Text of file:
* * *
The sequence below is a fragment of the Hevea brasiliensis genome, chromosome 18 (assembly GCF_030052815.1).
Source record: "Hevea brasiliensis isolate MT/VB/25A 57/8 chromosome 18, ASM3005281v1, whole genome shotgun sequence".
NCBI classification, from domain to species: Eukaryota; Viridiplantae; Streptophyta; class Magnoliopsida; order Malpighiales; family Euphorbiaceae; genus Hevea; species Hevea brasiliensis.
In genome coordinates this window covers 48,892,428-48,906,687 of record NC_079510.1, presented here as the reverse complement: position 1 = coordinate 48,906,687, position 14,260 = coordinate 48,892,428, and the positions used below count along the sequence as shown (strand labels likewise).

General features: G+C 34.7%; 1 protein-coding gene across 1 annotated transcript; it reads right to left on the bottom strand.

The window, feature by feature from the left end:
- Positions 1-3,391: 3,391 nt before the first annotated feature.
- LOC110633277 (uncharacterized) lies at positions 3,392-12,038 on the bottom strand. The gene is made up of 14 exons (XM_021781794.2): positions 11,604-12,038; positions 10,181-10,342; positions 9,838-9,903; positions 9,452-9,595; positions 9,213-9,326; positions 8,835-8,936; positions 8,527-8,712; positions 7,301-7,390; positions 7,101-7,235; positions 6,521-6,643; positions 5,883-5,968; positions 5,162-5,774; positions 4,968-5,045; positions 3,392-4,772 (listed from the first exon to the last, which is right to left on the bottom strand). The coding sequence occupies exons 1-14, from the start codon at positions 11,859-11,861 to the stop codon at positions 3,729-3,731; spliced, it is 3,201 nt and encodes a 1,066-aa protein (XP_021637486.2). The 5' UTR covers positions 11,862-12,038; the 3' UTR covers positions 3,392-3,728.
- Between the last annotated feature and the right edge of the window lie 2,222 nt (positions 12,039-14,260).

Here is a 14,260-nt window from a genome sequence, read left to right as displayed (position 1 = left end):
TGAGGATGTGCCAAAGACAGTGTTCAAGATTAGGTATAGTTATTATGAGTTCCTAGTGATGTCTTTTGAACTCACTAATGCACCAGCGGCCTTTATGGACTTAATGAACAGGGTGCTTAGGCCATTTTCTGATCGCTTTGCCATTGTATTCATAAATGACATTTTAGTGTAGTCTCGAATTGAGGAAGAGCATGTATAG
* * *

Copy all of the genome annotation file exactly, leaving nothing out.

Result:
The sequence below is a fragment of the Hevea brasiliensis genome, chromosome 18 (assembly GCF_030052815.1).
Source record: "Hevea brasiliensis isolate MT/VB/25A 57/8 chromosome 18, ASM3005281v1, whole genome shotgun sequence".
NCBI classification, from domain to species: Eukaryota; Viridiplantae; Streptophyta; class Magnoliopsida; order Malpighiales; family Euphorbiaceae; genus Hevea; species Hevea brasiliensis.
In genome coordinates this window covers 48,892,428-48,906,687 of record NC_079510.1, presented here as the reverse complement: position 1 = coordinate 48,906,687, position 14,260 = coordinate 48,892,428, and the positions used below count along the sequence as shown (strand labels likewise).

General features: G+C 34.7%; 1 protein-coding gene across 1 annotated transcript; it reads right to left on the bottom strand.

The window, feature by feature from the left end:
- Positions 1-3,391: 3,391 nt before the first annotated feature.
- LOC110633277 (uncharacterized) lies at positions 3,392-12,038 on the bottom strand. The gene is made up of 14 exons (XM_021781794.2): positions 11,604-12,038; positions 10,181-10,342; positions 9,838-9,903; positions 9,452-9,595; positions 9,213-9,326; positions 8,835-8,936; positions 8,527-8,712; positions 7,301-7,390; positions 7,101-7,235; positions 6,521-6,643; positions 5,883-5,968; positions 5,162-5,774; positions 4,968-5,045; positions 3,392-4,772 (listed from the first exon to the last, which is right to left on the bottom strand). The coding sequence occupies exons 1-14, from the start codon at positions 11,859-11,861 to the stop codon at positions 3,729-3,731; spliced, it is 3,201 nt and encodes a 1,066-aa protein (XP_021637486.2). The 5' UTR covers positions 11,862-12,038; the 3' UTR covers positions 3,392-3,728.
- Between the last annotated feature and the right edge of the window lie 2,222 nt (positions 12,039-14,260).

Here is a 14,260-nt window from a genome sequence, read left to right as displayed (position 1 = left end):
TGAGGATGTGCCAAAGACAGTGTTCAAGATTAGGTATAGTTATTATGAGTTCCTAGTGATGTCTTTTGAACTCACTAATGCACCAGCGGCCTTTATGGACTTAATGAACAGGGTGCTTAGGCCATTTTCTGATCGCTTTGCCATTGTATTCATAAATGACATTTTAGTGTAGTCTCGAATTGAGGAAGAGCATGTATAG